Outdoors Roundup: Debate reigns over the next wolf hunt
WAUSAU - How big should Wisconsin's next wolf hunt be? That question will be addressed today, when the state's Wolf Advisory Committee meets near Wausau.
The 26-member panel is expected to recommend a quota for the state's second wolf hunt that's due to begin in October. Last year, the quota was 201 wolves, or about a quarter of the state's total population - but the final figure was reduced to 117, because Chippewa Indians refused to let hunters kill the animals to which the tribes were entitled. Recently, the DNR said the wolf population grew only slightly over the past year to between 809-834. The DNR's David McFarland says planning for the next wolf hunt will continue despite a legal challenge from animal rights' groups who seek to put wolves back under federal protections. McFarland said if there's judicial action quote, "We'll change course at that time." Also, he said the advisory panel will not touch the question of eliminating wolf hunting at night - a provision that's in the proposed state budget. McFarland says that issue is in the hands of legislators now. Today's recommendations will go to a DNR policy team and agency officials, and then to the Natural Resources Board.
The vice-chairman of the State Building Commission backed off yesterday on a threat to withhold a quarter-million-dollars in grant money for the Lac du Flambeau Indian tribe. Assembly Republican Dean Kaufert of Neenah said a few weeks ago that he wanted to pull back funding that the commission approved in 2011 for a new tribal cultural center. That was because six Chippewa tribes said they would jack up their federally-approved spearfishing quotas, leaving less fish for sport anglers in northern Wisconsin. Kaufert pulled back on his threat yesterday. He said the cold spring hampered spear-fishing, and DNR promised him that more fish would be made available for others. The Building Commission was originally scheduled to consider the funding withdrawal last month, but the panel wanted to give Governor Scott Walker more time to seek a compromise. Walker announced just a few hours before yesterday's meeting that he'll pursue a major walleye stocking increase that will benefit both sport anglers and tribal fishers. He said the DNR proposed the program - but agency secretary Cathy Stepp told the AP that the stocking plan had nothing to do with the tribal dispute. She said fish experts have been wanting for years to increase walleye stocks. Walker's plan includes eight-million dollars in bonding authority and two-million in grants. The Joint Finance Committee is expected to consider the funding request in the coming days.
Two endangered whooping cranes have produced a new baby in central Wisconsin. The chick was hatched in the wild this week in Marathon County. It's the offspring of a male and female that took part in a migration effort to increase the crane population in eastern North America. The Whooping Crane Eastern Partnership says 25 chicks have hatched in the wild since 2006 - but all but five died from a variety of causes. Those five have fledged into the wild. For the partnership, the hatching is much-needed good news after black flies hurt nesting efforts at the Necedah National Wildlife Refuge in Juneau County. All but one of 20 nests were lost earlier this month - and officials say the lone surviving nest has at least one chick.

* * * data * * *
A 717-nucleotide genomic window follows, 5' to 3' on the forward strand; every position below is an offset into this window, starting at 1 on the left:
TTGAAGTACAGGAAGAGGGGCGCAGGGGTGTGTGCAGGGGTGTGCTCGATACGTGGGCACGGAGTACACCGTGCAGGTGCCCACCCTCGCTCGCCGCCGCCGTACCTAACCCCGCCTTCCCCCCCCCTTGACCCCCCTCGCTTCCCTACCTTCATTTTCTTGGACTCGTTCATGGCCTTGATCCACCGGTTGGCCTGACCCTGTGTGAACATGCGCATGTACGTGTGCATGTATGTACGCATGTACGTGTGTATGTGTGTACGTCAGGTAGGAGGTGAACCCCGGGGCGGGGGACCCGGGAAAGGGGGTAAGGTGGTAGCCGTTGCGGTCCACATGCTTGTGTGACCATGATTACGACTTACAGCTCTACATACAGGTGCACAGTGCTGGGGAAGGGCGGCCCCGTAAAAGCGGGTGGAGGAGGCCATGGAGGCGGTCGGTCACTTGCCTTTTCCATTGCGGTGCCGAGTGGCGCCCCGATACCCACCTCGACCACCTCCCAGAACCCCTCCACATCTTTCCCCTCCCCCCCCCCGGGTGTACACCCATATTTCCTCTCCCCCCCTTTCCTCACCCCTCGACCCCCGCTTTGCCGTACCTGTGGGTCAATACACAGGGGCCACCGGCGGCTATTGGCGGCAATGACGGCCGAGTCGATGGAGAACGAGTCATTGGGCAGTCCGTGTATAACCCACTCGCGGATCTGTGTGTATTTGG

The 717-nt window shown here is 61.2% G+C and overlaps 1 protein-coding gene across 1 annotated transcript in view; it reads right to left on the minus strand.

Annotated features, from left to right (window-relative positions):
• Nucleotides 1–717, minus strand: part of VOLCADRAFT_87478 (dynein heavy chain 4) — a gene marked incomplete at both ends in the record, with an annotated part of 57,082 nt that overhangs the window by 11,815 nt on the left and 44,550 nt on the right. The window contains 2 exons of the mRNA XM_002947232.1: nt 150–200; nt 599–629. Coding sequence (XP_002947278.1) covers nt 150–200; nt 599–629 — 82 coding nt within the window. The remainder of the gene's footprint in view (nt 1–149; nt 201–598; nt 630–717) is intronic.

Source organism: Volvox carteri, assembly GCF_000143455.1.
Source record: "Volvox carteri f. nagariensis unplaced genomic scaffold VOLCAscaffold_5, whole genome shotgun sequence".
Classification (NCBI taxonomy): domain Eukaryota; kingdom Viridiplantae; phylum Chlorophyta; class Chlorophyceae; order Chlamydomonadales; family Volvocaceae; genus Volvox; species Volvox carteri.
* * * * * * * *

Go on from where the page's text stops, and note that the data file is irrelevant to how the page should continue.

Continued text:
Officials in Manitowoc say they've been given a "great opportunity," after the federal EPA awarded the city a million-dollars to help clean up polluted business and industrial sites. Manitowoc is the only Wisconsin city to receive a federal Brownfield grant. Only 13 places throughout the country were given similar awards. Manitowoc plans to create a revolving loan fund, from which business sites can borrow money for their cleanups. When it's paid back, the city will loan it out to other projects - and in the meantime, the cash in the revolving fund will keep generating interest. Manitowoc City Planner David Less says several properties have been identified for clean-ups. They include a vacant mall, an old junkyard, and a manufacturing site that used to make coatings for metal. That industrial site is being taken over by the city.
An environmental group is praising state lawmakers, for restoring almost a million dollars in state funds for county conservation workers. Governor Scott Walker wanted to cut over $998,000 in funds which pay for all-or-part of the salaries of three conservationists in each county. The Joint Finance Committee has voted to re-instate the funding. Anne Sayers of the League of Conservation Voters said lawmakers noted, quote, "Our lakes, rivers, and streams can't protect themselves ... Every day, county conservationists are on the front lines working to prevent run-off that leads to polluted water and stinky lakes." Sayers said the funding still faces hurdles when the budget gets to the full Legislature. That's when members in both houses make deals and come up with their own compromise spending packages - and then agree to a final package which goes to Walker, who can pick-and-choose the items he wants to approve and veto.